Plan at least two days or more for touring Chile’s Torres del Paine National Park, including a safari in search of the Big Five of South America: the puma, guanaco, huemul (South Andean deer), Andean condor and ñandú (rhea). It has been named South America’s most dramatic national park. Accessed generally from Puerto Natales, home of many historic hotel properties, the park remains a must-see for any group or family traveling to Patagonia. For those with the budget, The Singular Patagonia, at the entrance to the Patagonia fjords, is one of the top luxury properties in Chile. From here you can venture to Estancia La Peninsula, a traditional Patagonian ranch offering hiking, riding, 4X4 tours and sheep herding activities. Its extensive barbecue lunch proves a highlight and features local, grass-fed meats, fish and accompaniments. A full day on the ranch offers an activity for everyone in the group.

 

Another top property near the park, Tierra Patagonia, offers its own experiences, both in and out of Torres del Paine. Guests can enjoy a ride, hike or Jeep excursion in the Sierra Baguales Mountains, which includes a visit to Mylodon Cave and the Fossil Canyons. As an additional treat, large herds of wild horses roam this area.

 

Although Chilean Patagonia is a vast outdoor destination, it boasts some cities to visit if you have an urge for the social, cultural, culinary and club scenes only a city can provide. Brush up on your Spanish and meet some locals over a pisco sour, the national cocktail of choice. Three southern Chilean cities merit a visit and a recharge after your outdoor adventures: Puerto Natales, Punta Arenas and Puerto Montt.

 

Consider Puerto Natales the hub for visiting the famous Torres del Paine National Park. This fishing town offers picture-perfect views of the Last Hope Sound channel. Stroll and shop the Plaza de Armas, stop for a warming coffee or meal and visit the Museo Histórico Municipal. Early-morning walks on the Avenida Pedro Montt can be dramatic and refreshing as the sun rises. Visitors will find good restaurants and affordable hotels in all categories.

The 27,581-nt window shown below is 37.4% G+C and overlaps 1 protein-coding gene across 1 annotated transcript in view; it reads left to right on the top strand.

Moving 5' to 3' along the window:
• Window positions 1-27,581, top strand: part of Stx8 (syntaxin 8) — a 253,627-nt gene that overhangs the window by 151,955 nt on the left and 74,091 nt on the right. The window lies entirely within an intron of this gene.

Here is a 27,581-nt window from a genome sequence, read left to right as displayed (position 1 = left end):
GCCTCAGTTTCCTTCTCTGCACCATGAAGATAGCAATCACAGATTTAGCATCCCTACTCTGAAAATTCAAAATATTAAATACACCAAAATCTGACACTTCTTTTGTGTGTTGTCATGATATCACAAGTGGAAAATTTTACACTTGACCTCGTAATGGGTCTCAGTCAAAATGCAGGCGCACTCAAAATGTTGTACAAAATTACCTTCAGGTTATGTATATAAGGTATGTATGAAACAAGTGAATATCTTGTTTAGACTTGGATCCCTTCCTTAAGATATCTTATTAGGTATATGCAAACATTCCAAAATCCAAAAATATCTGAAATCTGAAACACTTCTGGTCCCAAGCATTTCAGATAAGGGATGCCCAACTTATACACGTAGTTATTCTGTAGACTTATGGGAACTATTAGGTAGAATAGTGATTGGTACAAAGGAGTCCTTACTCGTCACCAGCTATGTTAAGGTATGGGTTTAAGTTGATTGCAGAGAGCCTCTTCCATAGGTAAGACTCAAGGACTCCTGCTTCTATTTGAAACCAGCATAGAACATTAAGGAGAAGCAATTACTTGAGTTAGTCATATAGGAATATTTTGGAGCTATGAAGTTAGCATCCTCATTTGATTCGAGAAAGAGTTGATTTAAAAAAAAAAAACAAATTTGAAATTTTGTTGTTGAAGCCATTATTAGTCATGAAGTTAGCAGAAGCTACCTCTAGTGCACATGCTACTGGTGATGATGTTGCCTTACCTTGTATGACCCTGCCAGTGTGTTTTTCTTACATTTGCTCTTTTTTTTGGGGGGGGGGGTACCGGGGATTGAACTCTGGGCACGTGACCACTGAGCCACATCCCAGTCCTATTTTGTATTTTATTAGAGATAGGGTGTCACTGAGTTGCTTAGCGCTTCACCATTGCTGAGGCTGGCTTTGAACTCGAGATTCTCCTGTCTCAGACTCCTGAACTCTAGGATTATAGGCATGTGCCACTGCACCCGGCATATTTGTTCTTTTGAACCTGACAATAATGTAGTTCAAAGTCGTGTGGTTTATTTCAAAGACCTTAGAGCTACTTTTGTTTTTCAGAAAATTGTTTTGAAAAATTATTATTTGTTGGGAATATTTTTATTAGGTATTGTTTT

Puerto Arenas, the second hub for entry into Torres del Paine and the southernmost of the three, is the oldest city in Patagonia’s development. It grew into a boom town as mining, timber and cattle ranching grew Chile’s economy. Now, 150 years later, what was once one of Chile’s wealthiest cities shows signs of wear and tear but still has much to offer travelers. The Plaza de Armas — the city center and close to the cruise docks — hosts many cafés, bars and nightlife. Many families and groups make the stop here to catch a day boat to the Penguin National Monument on Isla Magdalena, home to more than 120,000 Magellanic penguins. It’s cold and windy but proves one of the highlights of any visit to Patagonia. Upon return, you can warm up at Club Madero, a famous local dance club.

 

Puerto Montt, the fastest-growing city in Chile, is the base for travel to Chile’s Lake District. Many cruise lines visit its port, and passengers scramble to shop the central city as business travelers visit offices and entertain in the many asado (grilled meat) and seafood restaurants. Visitors can book daytrips to Volcán Osorno (an active volcano) or several local beach towns and Puerto Varas. Puerto Montt offers a choice of restaurants and hotels, as you would expect in a booming tourist town, as well as the most active bar and club scene in Chilean Patagonia. As it receives guests from around the world, LGBTQ+ visitors are welcome in most bars and clubs, but Chile remains a conservative country with strong family values, and the locals and tourists share the same establishments, especially restaurants. Puerto Montt offers direct air service to Santiago, a plus for groups and families.

 

Wherever you go in Patagonia, remember to dress warmly, and don’t let the weather blow you away.

#WhereverFamily